I’ve seen Louisiana and the Gulf devastated and drowned after Katrina, and I’ve seen it in a froth of anger and confusion following the BP blowout and months-long Deepwater oil spill. When I asked one shrimper if the fishing boats that were deployed in BP’s cleanup were doing any good, he replied, “They’re just paying us not to riot.”
But I never thought I’d live to see hundreds of Gulf locals disrupting an offshore oil lease sale.
Last week, about one hundred people from Texas, Alabama, and around the nation joined 200 residents of New Orleans and nearby parishes to protest the lease sale of 43 million acres in the central Gulf of Mexico. The largest oil sale of the Obama presidency was taking place in the Superdome, once the shelter of last resort for thousands of Hurricane Katrina refugees.
“We’re not a sacrifice zone, we are living, breathing people, and enough is enough,” said Hilton Kelley, the tall, charismatic founder of the Community in Power and Development Association of Port Arthur, Texas. Port Arthur is a petrochemical and refinery-heavy area also known as Cancer Alley.
“Now we’re letting them know we won’t stand by silently and let them destroy our way of life anymore,” Kelley said as protesters gathered in a small park near New Orleans’s City Hall. After a short, spirited march to the rebranded Mercedes-Benz Superdome the demonstrators made their way through security, up several escalators and into a large meeting room where the lease sale’s top bids were to be read off by the regional director of the Bureau of Ocean Energy Management.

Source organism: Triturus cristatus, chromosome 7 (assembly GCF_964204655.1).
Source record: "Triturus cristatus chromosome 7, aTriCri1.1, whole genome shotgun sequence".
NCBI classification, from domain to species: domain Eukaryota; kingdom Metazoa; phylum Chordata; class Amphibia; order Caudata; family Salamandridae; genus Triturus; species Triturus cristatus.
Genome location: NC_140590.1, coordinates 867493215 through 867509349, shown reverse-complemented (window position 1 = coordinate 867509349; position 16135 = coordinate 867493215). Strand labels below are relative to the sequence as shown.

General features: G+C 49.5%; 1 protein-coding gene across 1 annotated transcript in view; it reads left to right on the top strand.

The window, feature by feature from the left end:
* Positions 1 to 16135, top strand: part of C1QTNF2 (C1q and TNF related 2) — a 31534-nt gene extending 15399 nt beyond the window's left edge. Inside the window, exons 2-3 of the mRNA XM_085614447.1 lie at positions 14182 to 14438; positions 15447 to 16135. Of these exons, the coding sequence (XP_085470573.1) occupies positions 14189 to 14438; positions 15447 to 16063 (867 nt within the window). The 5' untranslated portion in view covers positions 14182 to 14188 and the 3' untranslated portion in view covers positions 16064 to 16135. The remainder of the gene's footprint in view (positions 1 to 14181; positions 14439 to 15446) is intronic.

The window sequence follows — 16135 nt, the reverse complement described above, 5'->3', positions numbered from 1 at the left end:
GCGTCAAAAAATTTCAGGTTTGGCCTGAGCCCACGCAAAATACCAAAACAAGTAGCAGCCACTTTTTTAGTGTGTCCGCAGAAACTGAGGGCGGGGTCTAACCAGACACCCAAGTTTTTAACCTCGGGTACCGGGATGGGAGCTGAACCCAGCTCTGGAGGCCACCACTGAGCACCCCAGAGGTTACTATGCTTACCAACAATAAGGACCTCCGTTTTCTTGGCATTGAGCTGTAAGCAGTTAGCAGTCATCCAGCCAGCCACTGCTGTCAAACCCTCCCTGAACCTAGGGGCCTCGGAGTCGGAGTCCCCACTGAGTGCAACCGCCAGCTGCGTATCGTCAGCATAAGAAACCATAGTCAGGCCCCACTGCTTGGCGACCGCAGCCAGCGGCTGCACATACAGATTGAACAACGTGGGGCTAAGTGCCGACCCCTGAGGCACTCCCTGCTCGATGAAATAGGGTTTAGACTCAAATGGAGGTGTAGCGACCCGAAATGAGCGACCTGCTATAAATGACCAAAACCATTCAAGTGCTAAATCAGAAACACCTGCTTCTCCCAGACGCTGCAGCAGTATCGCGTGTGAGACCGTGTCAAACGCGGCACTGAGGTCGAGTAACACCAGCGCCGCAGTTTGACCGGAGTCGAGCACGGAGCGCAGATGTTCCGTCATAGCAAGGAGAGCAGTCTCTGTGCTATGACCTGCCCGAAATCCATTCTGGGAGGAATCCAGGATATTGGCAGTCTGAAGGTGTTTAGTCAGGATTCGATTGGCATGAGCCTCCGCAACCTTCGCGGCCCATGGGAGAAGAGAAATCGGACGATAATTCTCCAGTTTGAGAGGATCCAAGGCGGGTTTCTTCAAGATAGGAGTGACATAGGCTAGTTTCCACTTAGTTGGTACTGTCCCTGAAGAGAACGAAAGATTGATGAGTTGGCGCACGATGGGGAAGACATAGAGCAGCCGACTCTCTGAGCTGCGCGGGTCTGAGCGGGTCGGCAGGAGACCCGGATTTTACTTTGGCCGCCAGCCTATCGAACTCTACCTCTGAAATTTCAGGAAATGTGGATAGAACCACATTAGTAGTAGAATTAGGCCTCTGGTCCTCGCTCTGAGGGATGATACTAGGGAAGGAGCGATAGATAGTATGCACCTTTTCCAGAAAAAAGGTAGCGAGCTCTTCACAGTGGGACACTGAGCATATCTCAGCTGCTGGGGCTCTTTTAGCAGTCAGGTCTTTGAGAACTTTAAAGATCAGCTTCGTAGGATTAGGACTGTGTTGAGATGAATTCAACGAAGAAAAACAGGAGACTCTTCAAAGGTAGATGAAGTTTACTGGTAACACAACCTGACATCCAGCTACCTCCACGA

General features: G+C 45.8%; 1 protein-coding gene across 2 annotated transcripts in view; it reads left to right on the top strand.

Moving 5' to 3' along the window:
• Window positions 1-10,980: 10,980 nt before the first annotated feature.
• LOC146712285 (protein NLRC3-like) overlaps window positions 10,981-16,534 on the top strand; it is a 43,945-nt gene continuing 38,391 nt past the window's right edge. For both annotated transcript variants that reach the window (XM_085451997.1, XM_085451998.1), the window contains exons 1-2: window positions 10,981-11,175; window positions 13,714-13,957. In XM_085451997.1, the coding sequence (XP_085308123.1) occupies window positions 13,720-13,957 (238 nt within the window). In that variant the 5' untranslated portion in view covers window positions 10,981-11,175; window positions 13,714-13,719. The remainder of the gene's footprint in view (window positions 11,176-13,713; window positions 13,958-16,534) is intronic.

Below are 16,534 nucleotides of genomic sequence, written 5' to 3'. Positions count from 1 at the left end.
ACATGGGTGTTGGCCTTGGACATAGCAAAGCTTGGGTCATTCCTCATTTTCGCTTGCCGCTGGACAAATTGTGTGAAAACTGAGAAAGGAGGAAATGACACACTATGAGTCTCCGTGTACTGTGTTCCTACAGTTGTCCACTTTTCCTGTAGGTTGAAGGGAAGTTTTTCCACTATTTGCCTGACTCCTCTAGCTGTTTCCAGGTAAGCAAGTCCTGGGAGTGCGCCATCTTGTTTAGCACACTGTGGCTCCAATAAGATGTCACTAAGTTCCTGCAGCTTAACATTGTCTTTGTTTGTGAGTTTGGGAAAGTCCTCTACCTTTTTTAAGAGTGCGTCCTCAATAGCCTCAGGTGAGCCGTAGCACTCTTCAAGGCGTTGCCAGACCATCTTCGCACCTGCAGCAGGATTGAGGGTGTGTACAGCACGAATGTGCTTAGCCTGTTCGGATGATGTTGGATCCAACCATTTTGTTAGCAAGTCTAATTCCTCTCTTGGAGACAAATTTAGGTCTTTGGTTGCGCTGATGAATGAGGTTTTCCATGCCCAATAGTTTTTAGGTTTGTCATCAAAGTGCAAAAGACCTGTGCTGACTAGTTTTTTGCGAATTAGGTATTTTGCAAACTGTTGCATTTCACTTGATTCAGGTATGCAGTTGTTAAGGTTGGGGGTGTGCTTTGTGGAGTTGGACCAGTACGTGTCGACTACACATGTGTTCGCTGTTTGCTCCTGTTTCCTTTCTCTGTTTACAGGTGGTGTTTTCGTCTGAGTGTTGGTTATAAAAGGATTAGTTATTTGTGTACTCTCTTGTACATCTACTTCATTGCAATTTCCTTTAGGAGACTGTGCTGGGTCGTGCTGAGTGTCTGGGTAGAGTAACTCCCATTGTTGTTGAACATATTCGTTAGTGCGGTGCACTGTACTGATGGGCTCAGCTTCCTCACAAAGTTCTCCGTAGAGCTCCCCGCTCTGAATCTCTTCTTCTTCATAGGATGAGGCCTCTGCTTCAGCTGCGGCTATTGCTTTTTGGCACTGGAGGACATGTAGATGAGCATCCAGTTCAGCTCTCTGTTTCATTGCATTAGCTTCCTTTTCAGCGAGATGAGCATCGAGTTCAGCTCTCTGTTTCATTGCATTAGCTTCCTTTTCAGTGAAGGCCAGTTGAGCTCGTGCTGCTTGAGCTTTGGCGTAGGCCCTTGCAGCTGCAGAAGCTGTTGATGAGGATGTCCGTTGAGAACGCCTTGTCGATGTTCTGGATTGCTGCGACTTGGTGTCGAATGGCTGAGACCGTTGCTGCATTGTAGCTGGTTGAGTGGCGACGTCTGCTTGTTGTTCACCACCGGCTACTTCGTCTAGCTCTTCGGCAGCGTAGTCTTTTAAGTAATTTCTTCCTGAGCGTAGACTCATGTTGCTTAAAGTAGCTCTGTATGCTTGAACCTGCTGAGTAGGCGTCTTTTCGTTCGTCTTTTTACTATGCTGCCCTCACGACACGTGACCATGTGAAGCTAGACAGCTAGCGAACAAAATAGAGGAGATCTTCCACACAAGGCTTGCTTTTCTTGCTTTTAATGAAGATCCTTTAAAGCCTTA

At first, some of the 20 or 30 oil men (and a handful of women) scattered among several hundred plush blue folding chairs seem indifferent to the loud crowd marched to the front of the brown-and-grey-carpeted conference room, chanting, “They can’t wash us away” and “Stop the leases, stop the greed, give the people what they need!”
While a dozen security guards gathered by a far entry to the room, the government officials from BOEM acted as if nothing out of the ordinary was happening. “Most of these people came here in petroleum-driven cars or jets. They know what they’re opposed to but have no solutions,” a man in a blue suit scoffed, before giving me the usual industry talking points about global demand for fossil fuel. I nodded and asked his name. “John Doe,” he half-grinned, before going back to his seat to review his printed list of bids on “Sale 24.”
Often lost behind banners reading “No Drill, No Spill,” and the feathered headdress of Lakota Chief Arvol Looking Horse, who traveled down from South Dakota where Native Americans are battling fossil-fuel interests, BOEM’s Mike Celata gamely read off the top bids for various leases. It was hard to hear him.
“Mississippi Canyon lot… $1,107,000… Lot 381, $4,807,689…”